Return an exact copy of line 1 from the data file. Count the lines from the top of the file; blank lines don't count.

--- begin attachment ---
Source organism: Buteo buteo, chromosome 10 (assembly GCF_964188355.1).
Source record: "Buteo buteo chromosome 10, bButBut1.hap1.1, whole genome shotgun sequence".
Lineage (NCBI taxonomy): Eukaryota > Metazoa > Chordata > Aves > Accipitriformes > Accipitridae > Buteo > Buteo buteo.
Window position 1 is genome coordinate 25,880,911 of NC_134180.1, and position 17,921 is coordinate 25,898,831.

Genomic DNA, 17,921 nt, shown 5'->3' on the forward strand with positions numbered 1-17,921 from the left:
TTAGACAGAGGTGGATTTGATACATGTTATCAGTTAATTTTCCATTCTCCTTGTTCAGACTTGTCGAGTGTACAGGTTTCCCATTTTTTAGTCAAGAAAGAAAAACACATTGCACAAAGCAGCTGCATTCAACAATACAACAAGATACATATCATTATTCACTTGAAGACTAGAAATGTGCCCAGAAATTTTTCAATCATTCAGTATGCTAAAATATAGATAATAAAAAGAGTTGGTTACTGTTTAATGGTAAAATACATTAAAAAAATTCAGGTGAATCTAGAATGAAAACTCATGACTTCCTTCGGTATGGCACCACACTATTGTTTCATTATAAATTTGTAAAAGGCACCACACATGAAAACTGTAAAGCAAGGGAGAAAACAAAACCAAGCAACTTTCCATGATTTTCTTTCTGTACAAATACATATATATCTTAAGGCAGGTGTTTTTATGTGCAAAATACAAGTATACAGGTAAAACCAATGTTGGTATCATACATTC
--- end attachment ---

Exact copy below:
Source organism: Buteo buteo, chromosome 10 (assembly GCF_964188355.1).